First published: 2016/10/26 (4 years ago) Abstract: Given a state-of-the-art deep neural network classifier, we show the
existence of a universal (image-agnostic) and very small perturbation vector
that causes natural images to be misclassified with high probability. We
propose a systematic algorithm for computing universal perturbations, and show
that state-of-the-art deep neural networks are highly vulnerable to such
perturbations, albeit being quasi-imperceptible to the human eye. We further
empirically analyze these universal perturbations and show, in particular, that
they generalize very well across neural networks. The surprising existence of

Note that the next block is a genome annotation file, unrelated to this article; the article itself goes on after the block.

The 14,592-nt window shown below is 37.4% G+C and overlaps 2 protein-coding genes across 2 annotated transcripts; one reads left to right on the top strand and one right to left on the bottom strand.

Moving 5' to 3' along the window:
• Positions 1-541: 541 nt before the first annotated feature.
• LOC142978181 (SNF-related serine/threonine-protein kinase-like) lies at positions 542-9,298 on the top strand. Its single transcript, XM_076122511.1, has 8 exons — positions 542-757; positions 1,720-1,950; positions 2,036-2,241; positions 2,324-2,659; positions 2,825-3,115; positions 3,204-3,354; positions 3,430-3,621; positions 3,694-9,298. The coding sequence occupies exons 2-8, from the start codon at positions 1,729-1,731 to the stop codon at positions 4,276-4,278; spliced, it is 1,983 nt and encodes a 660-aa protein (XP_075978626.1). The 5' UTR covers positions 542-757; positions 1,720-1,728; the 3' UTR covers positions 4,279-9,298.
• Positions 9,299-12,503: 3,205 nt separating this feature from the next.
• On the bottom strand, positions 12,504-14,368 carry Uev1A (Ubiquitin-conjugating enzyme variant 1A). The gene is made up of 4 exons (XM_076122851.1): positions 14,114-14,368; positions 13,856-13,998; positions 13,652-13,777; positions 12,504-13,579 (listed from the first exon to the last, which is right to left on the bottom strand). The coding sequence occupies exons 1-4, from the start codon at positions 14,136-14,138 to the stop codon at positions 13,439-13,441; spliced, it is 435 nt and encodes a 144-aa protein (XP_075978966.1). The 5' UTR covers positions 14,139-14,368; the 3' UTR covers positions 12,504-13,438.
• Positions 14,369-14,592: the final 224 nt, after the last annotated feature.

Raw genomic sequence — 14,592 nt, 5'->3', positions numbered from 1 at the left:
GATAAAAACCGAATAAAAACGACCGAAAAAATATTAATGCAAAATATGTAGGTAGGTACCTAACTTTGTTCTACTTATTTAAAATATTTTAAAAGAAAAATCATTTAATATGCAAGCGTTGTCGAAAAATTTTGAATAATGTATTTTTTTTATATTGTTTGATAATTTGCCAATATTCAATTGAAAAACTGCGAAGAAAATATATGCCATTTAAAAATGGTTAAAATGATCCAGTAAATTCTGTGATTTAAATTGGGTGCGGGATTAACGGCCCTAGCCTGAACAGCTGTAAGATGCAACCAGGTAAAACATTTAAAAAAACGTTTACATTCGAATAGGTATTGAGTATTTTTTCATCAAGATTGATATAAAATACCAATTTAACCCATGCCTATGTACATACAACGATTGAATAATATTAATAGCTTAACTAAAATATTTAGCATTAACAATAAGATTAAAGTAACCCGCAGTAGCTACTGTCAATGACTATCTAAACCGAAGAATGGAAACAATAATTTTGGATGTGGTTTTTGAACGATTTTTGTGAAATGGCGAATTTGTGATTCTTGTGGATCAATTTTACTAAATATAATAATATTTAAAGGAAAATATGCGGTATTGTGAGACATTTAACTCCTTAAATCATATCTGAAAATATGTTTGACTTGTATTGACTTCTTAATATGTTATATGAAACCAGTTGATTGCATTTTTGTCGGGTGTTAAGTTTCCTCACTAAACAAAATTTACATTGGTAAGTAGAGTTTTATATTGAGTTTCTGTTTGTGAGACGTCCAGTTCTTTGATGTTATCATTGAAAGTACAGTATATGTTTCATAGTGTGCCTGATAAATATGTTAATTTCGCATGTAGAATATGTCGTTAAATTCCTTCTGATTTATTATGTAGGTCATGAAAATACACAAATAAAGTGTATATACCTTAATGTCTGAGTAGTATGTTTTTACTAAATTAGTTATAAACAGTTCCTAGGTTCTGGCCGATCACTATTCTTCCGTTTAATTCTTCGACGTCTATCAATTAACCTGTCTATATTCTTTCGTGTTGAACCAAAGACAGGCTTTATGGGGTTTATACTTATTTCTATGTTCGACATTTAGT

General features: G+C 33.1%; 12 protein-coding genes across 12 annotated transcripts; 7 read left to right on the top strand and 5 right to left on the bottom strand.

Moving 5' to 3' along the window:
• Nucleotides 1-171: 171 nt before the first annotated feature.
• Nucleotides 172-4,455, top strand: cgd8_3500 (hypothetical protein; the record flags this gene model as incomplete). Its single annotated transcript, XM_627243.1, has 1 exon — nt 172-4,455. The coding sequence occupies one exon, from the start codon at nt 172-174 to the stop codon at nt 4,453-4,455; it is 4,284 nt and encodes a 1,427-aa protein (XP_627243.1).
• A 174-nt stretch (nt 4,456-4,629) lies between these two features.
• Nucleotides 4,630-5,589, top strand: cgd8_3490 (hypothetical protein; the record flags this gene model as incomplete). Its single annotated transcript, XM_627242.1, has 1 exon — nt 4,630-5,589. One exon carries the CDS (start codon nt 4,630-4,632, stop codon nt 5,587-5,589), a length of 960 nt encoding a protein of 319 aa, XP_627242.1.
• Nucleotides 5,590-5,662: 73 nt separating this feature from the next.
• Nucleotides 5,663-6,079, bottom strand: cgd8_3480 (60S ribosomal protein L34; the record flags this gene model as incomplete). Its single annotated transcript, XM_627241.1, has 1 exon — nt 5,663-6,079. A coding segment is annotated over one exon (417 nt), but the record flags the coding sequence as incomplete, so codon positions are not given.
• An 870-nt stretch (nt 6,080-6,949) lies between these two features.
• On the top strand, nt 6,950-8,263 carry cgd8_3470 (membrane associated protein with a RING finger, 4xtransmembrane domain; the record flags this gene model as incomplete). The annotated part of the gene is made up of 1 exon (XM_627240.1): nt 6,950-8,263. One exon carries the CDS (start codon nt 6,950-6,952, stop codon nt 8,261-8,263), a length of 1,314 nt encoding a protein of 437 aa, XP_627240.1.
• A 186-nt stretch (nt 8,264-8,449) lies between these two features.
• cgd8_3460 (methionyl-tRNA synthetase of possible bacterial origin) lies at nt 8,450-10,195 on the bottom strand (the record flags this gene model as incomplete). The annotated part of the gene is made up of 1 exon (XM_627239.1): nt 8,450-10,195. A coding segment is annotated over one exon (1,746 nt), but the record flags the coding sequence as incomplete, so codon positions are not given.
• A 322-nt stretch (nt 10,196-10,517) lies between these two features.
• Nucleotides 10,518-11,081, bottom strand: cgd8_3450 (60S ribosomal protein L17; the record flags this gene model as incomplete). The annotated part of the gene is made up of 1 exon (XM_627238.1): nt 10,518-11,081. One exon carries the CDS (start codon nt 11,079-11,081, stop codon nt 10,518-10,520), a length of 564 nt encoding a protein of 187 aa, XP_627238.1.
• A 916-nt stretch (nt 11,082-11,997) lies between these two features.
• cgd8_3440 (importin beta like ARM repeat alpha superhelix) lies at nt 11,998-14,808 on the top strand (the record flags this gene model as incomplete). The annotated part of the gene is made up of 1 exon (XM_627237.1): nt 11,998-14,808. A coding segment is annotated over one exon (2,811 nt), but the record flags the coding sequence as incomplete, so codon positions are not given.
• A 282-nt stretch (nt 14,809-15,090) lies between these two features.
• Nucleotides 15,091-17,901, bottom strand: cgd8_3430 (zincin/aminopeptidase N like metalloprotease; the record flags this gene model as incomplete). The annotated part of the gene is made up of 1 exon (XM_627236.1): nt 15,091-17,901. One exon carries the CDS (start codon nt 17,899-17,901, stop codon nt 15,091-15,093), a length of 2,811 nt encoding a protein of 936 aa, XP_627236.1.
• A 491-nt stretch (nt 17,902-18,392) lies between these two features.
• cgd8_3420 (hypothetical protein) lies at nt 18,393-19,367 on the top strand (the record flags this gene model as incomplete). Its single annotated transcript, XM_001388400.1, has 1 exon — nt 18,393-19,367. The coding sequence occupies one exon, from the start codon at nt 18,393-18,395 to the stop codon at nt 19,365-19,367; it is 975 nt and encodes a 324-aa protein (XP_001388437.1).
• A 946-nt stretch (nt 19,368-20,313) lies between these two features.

universal perturbations reveals important geometric correlations among the
high-dimensional decision boundary of classifiers. It further outlines
potential security breaches with the existence of single directions in the
input space that adversaries can possibly exploit to break a classifier on most
Moosavi-Dezfooli et al. propose universal adversarial perturbations – perturbations that are image-agnostic. Specifically, they extend the framework for crafting adversarial examples, i.e. by iteratively solving
$\arg\min_r \|r \|_2$ s.t. $f(x + r) \neq f(x)$.
Here, $r$ denotes the adversarial perturbation, $x$ a training sample and $f$ the neural network. Instead of solving this problem for a specific $x$, the authors propose to solve the problem over the full training set, i.e. in each iteration, a different sample $x$ is chosen, one step in the direction of the gradient is taken and the perturbation is updated accordingly. In experiments, they show that these universal perturbations are indeed able to fool networks an several images; in addition, these perturbations are – sometimes – transferable to other networks.
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